Both need lots of special attention, physical therapy. Owen had been withdrawing into himself, as he noticed his difference from fellow kids. Haatchi brought him out of his shell, and allowed him to blossom. Haatchi won all sorts of awards it seemed almost improbably, but I guess, the grand prize has to go to someone.
Haatchi’s presence helped the fundraising effort for Owen’s new wheelchair. It ends with a short glossary of special words used by Owen with Haatchi.
His breed, Llewellyn English Setter, was known for being a bird dog. His master Sam Van Arsdale sent him to a kennel for training, but Jim decided that unless there were birds about, he saw no need to alert his trainer. The trainer noted that he was a smart dog of unusual intelligence because in the heat of the day with no birds about, Jim decided to seek shade rather than run about in the fields. This was only the beginning of Jim’s demonstration of his intelligence.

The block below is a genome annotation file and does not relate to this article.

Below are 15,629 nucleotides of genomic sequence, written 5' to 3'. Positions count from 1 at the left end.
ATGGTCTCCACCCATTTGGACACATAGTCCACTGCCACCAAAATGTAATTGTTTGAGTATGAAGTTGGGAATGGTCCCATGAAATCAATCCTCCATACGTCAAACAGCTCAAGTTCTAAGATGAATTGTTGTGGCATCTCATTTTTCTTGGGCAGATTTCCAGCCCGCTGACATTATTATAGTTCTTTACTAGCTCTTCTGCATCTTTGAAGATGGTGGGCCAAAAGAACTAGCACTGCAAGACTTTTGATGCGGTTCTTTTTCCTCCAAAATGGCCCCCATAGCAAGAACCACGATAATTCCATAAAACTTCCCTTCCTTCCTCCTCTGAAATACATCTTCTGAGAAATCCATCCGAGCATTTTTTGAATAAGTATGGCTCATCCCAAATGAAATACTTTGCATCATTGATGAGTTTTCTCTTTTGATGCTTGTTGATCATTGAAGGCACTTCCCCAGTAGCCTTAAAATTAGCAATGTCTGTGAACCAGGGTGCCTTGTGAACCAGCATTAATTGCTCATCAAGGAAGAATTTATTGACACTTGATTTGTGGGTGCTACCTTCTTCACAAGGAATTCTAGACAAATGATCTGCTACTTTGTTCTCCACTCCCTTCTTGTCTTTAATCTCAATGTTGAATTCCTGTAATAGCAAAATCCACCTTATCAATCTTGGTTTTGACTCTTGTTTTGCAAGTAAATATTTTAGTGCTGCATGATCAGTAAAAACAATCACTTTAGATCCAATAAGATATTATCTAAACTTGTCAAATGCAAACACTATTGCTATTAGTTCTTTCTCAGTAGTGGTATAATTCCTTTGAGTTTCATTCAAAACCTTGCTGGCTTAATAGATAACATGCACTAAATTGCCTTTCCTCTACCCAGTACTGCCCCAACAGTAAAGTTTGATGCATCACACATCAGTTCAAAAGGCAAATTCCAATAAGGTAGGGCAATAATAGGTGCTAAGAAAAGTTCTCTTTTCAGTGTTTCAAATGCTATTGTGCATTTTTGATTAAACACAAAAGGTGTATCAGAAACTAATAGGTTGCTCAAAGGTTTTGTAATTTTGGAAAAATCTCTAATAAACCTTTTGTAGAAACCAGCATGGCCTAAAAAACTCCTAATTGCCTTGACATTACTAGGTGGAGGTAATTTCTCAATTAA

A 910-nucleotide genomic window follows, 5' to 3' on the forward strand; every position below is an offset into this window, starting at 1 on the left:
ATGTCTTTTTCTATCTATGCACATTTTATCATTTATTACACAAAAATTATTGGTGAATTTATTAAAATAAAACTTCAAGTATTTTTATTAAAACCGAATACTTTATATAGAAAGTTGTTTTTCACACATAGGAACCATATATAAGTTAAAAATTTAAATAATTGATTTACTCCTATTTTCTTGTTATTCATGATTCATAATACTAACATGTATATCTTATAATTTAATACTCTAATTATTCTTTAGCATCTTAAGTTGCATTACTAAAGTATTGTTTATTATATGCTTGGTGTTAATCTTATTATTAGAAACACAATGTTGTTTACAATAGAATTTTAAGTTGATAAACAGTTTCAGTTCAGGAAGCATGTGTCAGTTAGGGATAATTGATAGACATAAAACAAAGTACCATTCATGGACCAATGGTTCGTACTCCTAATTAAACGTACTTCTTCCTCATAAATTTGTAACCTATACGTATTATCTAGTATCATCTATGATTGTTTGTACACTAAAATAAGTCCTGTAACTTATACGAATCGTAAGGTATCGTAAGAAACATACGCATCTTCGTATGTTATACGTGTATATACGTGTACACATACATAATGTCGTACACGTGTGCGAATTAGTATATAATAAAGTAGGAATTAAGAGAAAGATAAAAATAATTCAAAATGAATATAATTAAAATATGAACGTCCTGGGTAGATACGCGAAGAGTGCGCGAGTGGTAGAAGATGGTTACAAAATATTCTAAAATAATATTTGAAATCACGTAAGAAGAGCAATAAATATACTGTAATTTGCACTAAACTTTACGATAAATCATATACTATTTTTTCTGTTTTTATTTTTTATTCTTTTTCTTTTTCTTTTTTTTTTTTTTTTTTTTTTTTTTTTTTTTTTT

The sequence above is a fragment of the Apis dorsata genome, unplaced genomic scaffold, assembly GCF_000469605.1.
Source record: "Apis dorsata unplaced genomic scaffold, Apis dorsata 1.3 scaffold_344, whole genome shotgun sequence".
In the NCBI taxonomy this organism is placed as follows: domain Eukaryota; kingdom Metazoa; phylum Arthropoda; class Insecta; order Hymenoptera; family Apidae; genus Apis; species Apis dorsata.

Mr. Van Arsdale tested Jim quite frequently in front of various audiences. He asked Jim to identify people with certain hair color, specific colored clothing, and people who were skeptics in the crowd. Jim never failed a test.
This book details many instances where Jim performed unfailingly throughout his twelve year life.
His life is celebrated in Marshall, Missouri where he lived most of those years. In 1999, the town built and dedicated a park in Jim’s honor.
This book is a nice piece of Missouri animal history.